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John Lannan does his thing in Nationals’ 2-0 win over Mets
NEW YORK — There is nothing about what John Lannan has done this season that seems normal to him. He looks around at the starting pitchers the Washington Nationals have used for the majority of this season, the power arms that pound hitters day after day, and knows he does not fit the mold.
But he never fancied himself a fill-in, a replacement for one of the game's brightest talents, assuming Stephen Strasburg's spot in the rotation, the same way he never envisioned spending his 2012 season at Triple-A Syracuse.
"It's definitely strange," Lannan said Wednesday night after he helped shut out the New York Mets in a 2-0, sweep-clinching victory at Citi Field.
"There's a lot of strange things going on. What's going on with Stras, it hasn't happened before."
But none of that matters to Lannan when he steps on the mound. It can't. What matters for the Nationals, as their magic number to clinch both a playoff spot and the National League East crown seems to shrink by two each day — and dropped to five and 11 respectively — is that Lannan tossed 5⅔ scoreless innings to lead them Wednesday night.
What matters is that even without being the same type of fireballer that the rest of his rotation mates are, without having spent the season alongside them in the big leagues, Lannan is still the major league pitcher the Nationals have always known him to be. And the one they need him to be every fifth day for the rest of the season.
"It's a pretty inspiring story, in all seriousness," said shortstop Ian Desmond, who hit a solo home run in the eighth to build on the one Ryan Zimmerman hit in the fourth for the night's only offense.
"These guys are over there licking their chops. They finally get to face a starter who's not throwing 95-96 mph, and he comes down and shuts them down."
"If you're not pulling for him, you're not human," added left-hander Sean Burnett, who combined with Drew Storen for a scoreless ninth, Burnett's first action in 10 days after an irritated nerve kept him out.
Lannan didn't do anything that he hasn't done before. He didn't pile up the strikeouts, he had two. He kept his command in check, walking only his final batter of the night, and got the Mets to pound the ball into the ground so that his defense could perform behind him. He wasn't like the rest of the Nationals' starters, but he didn't have to be.
"It's been hard [not to try to be that type of pitcher]," Lannan said "I'm not going to say I went out there trying to throw 96, but this rotation's different. There's something about it. Every five days when Stephen was in it ... day after day, there's no giving up. I had to just not try to do what they do. I'm not necessarily that type of pitcher, but I do like to compete and that's the one thing I did see was them competing. And I can do that."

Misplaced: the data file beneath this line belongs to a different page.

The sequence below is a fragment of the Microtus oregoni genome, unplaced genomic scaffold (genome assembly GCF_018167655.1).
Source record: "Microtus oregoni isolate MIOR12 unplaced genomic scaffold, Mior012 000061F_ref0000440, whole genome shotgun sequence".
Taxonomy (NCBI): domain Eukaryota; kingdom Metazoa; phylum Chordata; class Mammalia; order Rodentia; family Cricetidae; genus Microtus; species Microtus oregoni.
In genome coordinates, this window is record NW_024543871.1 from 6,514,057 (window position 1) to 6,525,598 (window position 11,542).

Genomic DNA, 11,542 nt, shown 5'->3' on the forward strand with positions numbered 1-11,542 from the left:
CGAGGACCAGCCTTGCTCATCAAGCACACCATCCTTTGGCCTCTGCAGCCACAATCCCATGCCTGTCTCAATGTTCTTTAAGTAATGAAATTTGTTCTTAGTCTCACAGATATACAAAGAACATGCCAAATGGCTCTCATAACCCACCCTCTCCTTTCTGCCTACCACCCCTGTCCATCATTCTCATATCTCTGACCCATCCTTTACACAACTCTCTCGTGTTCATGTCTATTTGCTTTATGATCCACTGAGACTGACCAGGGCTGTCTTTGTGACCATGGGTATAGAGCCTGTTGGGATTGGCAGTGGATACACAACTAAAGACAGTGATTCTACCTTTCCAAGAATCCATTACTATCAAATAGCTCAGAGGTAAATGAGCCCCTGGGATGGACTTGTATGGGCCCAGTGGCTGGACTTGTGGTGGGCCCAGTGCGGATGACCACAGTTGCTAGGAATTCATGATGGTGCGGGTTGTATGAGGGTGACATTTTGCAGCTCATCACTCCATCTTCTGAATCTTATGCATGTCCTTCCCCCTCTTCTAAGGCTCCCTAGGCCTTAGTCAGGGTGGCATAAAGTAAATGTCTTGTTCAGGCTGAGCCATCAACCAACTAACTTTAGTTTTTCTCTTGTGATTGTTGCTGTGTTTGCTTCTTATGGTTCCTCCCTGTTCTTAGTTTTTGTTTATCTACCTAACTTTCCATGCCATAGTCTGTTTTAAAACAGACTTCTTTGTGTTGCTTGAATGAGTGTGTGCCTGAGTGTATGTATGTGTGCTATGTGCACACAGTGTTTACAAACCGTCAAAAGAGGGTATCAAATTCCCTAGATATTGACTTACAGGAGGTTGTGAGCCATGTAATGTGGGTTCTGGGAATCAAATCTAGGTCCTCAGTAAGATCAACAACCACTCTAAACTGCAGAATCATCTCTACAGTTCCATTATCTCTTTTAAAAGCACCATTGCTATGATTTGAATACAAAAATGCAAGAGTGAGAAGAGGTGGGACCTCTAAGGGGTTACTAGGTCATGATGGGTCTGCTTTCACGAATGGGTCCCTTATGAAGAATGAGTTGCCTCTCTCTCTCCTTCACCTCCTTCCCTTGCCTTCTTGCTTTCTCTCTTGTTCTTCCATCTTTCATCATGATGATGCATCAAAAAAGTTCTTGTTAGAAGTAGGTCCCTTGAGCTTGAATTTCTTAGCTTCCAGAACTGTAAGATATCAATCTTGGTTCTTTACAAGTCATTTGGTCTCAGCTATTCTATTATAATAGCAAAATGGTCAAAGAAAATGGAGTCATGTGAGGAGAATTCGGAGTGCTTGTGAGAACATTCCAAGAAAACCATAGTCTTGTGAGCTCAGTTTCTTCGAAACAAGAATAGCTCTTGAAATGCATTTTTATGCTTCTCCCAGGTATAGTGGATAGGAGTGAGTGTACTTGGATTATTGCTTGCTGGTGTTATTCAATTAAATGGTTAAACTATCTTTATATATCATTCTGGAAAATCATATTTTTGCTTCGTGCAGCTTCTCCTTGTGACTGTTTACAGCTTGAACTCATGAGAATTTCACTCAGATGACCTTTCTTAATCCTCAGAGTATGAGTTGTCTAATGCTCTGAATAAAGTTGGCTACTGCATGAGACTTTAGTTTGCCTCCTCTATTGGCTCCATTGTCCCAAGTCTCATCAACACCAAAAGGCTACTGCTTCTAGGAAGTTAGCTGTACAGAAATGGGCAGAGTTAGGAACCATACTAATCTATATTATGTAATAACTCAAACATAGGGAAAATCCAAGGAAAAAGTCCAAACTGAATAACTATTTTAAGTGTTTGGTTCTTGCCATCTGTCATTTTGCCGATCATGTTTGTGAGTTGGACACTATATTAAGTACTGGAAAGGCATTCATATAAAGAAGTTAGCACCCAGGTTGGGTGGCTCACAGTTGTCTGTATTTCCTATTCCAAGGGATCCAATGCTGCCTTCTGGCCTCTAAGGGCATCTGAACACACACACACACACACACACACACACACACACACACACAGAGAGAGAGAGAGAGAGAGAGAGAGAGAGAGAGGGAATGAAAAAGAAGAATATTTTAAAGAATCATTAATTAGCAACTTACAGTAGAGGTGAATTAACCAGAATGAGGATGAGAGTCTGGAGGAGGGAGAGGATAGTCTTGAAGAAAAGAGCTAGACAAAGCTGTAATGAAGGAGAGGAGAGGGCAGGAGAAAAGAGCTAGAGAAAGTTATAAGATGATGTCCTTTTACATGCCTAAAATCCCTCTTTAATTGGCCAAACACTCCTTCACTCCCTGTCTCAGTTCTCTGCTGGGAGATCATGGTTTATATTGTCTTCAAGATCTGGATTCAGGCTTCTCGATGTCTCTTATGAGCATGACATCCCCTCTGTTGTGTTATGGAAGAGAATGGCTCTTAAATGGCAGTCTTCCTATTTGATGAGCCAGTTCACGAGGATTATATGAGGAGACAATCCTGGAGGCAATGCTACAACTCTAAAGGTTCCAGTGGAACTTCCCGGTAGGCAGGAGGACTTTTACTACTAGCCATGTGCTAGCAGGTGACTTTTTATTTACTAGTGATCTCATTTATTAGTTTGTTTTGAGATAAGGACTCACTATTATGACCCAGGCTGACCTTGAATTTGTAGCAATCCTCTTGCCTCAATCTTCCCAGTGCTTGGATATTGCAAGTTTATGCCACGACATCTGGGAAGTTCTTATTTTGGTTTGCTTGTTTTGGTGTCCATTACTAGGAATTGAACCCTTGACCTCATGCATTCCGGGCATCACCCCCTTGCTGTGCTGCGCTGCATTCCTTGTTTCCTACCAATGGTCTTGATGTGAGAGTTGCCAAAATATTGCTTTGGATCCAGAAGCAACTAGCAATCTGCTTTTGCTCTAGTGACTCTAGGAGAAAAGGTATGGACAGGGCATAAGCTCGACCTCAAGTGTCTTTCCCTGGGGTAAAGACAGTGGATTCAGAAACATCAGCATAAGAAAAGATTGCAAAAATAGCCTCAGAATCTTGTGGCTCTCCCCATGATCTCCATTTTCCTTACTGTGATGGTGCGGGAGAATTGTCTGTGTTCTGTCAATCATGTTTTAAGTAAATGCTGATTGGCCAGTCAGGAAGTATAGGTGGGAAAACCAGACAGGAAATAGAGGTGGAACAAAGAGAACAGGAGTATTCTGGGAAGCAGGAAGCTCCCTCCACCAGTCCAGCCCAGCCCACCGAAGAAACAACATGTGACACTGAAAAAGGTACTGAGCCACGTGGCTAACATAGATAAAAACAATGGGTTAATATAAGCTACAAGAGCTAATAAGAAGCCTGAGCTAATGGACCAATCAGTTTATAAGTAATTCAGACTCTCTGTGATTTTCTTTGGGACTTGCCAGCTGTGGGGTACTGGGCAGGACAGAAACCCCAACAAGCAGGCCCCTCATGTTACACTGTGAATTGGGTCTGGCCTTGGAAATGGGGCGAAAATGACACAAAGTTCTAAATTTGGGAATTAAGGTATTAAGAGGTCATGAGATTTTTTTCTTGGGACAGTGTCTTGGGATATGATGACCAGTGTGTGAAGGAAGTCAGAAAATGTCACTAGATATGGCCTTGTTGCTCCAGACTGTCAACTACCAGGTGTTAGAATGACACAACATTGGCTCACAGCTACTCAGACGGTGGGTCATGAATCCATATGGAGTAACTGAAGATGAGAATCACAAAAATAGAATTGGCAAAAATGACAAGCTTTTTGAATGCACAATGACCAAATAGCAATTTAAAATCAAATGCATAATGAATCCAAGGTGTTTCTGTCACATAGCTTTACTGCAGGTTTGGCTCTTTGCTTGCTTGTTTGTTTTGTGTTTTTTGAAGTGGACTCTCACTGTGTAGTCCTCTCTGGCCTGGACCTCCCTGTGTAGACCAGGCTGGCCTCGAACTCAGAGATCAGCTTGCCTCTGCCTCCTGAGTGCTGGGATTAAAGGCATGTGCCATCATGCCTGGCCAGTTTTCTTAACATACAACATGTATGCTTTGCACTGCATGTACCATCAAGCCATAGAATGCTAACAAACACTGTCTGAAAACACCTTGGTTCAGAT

In three major league starts this season, Lannan is 3-0 and has a 2.41 ERA. He's rarely faltered, despite whatever mental hurdles he's had to clear in order to ensure that he doesn't. He scattered five hits Wednesday night and watched as five relievers combined to lock down the rest of the game.
"How about John Lannan?" said Nationals manager Davey Johnson, opening his postgame press conference with a question of his own, a smile plastered to his face.
He had plenty to smile about. The Nationals will go into this weekend's showdown with the Atlanta Braves with an 8½ -game lead in the National League East, a magic number of just five to clinch a playoff spot and 11 to seal the division crown. They did what they came to do in New York, finishing the season with a 14-4 record against the Mets.
"This was a big series. We needed to kinda drive the nail in [the Mets'] coffin here and come into Atlanta with a good frame of mind. And that's what we're doing."
Lannan is no stranger to pitching in September games for the Nationals, but never like this. Never with the energy and electricity that pulses around his team each day as they inch closer to the organization's first playoff berth since moving to D.C. His role is different than it has been in years past, but he's back to being a member of their rotation.
"You could definitely feel the difference," Lannan said. "Just being on this team right now is incredible. You can not only see it but you can feel the chemistry and everything. It's something special and I'm just proud to be a part of it right now.
"Now I'm just looking forward to the fifth day."
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About the Author
Amanda Comak covers the Washington Nationals and comes to The Washington Times from the Cape Cod Times and after stints with MLB.com and the Amsterdam (N.Y.) Recorder. A Massachusetts native and 2008 graduate of Boston University, Amanda can be reached at firstname.lastname@example.org and you can follow her on Twitter @acomak.
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